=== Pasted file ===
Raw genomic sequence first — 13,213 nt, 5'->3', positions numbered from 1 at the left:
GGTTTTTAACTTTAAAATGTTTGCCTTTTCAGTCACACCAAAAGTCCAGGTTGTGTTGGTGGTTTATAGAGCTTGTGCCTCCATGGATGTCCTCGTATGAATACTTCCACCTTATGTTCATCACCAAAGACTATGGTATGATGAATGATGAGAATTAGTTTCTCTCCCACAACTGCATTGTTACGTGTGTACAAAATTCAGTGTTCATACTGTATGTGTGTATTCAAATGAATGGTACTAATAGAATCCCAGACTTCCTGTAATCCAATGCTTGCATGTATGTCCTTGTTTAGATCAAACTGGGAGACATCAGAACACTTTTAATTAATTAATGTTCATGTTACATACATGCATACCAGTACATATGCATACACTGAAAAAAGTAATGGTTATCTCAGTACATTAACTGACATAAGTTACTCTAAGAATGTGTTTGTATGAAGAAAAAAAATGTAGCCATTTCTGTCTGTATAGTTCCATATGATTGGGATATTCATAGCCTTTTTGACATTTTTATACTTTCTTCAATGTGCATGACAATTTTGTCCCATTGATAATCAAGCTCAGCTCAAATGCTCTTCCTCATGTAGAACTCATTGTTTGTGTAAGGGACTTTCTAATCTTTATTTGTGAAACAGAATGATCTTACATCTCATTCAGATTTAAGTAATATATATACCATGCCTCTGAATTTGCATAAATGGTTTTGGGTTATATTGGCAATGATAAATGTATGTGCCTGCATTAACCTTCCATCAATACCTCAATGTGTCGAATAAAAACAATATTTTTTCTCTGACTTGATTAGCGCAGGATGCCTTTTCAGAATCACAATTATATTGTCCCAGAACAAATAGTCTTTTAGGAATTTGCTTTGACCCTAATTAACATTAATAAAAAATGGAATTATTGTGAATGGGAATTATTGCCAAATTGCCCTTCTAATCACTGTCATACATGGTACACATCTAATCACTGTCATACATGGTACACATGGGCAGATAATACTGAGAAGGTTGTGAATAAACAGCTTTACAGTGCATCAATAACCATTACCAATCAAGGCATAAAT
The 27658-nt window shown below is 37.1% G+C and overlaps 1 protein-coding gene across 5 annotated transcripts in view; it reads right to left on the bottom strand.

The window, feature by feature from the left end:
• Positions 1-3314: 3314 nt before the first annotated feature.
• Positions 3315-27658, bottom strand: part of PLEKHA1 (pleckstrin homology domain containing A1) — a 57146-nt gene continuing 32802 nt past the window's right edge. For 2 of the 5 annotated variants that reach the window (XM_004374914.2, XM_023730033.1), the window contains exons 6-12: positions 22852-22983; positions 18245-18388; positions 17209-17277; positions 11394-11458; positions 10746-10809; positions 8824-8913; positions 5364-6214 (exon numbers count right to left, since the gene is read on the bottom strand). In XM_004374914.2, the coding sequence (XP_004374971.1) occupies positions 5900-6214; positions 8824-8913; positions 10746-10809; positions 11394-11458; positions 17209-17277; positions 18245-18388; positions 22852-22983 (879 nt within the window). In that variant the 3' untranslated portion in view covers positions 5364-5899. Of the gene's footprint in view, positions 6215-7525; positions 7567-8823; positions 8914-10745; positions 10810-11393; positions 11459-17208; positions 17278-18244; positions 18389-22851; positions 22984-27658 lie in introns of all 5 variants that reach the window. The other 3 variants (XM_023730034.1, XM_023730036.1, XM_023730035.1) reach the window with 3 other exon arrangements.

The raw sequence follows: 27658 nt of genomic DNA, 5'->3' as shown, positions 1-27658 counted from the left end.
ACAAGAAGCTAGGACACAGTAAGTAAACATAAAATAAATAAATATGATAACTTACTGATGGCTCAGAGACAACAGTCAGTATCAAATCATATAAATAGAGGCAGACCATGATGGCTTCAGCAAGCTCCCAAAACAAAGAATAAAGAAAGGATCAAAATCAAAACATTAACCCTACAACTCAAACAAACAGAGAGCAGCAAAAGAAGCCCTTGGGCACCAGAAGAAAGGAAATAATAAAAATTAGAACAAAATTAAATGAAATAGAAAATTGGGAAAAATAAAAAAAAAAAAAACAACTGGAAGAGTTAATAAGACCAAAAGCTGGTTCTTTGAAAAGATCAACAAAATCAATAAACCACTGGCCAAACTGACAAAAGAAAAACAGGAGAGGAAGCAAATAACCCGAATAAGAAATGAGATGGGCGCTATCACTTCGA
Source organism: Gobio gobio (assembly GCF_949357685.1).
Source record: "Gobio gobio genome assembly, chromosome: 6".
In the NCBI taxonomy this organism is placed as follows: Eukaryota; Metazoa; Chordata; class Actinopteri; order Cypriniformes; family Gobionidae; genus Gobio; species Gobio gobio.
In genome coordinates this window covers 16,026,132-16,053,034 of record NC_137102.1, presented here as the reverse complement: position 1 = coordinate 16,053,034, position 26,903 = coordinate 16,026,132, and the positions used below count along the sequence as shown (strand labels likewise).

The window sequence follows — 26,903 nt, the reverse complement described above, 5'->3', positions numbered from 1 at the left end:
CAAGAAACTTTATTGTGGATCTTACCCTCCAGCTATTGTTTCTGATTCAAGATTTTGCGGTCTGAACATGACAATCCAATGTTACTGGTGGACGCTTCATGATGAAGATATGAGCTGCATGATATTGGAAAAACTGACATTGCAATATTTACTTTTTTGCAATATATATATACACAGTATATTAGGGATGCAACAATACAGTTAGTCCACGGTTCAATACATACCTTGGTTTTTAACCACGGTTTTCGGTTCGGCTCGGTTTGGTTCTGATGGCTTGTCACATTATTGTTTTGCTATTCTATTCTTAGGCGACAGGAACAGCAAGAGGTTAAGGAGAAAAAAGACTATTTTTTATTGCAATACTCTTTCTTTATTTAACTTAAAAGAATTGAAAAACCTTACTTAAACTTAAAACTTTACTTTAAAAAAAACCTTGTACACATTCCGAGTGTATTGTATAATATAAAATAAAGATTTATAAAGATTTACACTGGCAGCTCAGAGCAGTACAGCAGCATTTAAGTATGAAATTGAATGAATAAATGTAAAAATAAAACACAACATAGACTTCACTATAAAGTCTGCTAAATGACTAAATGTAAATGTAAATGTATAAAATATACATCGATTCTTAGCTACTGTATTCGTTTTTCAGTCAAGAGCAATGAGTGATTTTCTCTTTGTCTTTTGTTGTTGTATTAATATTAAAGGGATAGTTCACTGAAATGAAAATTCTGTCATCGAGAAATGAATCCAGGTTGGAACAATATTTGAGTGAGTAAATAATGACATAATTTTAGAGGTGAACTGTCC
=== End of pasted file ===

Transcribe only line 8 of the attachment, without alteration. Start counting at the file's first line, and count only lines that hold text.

ACAAGAAGCTAGGACACAGTAAGTAAACATAAAATAAATAAATATGATAACTTACTGATGGCTCAGAGACAACAGTCAGTATCAAATCATATAAATAGAGGCAGACCATGATGGCTTCAGCAAGCTCCCAAAACAAAGAATAAAGAAAGGATCAAAATCAAAACATTAACCCTACAACTCAAACAAACAGAGAGCAGCAAAAGAAGCCCTTGGGCACCAGAAGAAAGGAAATAATAAAAATTAGAACAAAATTAAATGAAATAGAAAATTGGGAAAAATAAAAAAAAAAAAAACAACTGGAAGAGTTAATAAGACCAAAAGCTGGTTCTTTGAAAAGATCAACAAAATCAATAAACCACTGGCCAAACTGACAAAAGAAAAACAGGAGAGGAAGCAAATAACCCGAATAAGAAATGAGATGGGCGCTATCACTTCGA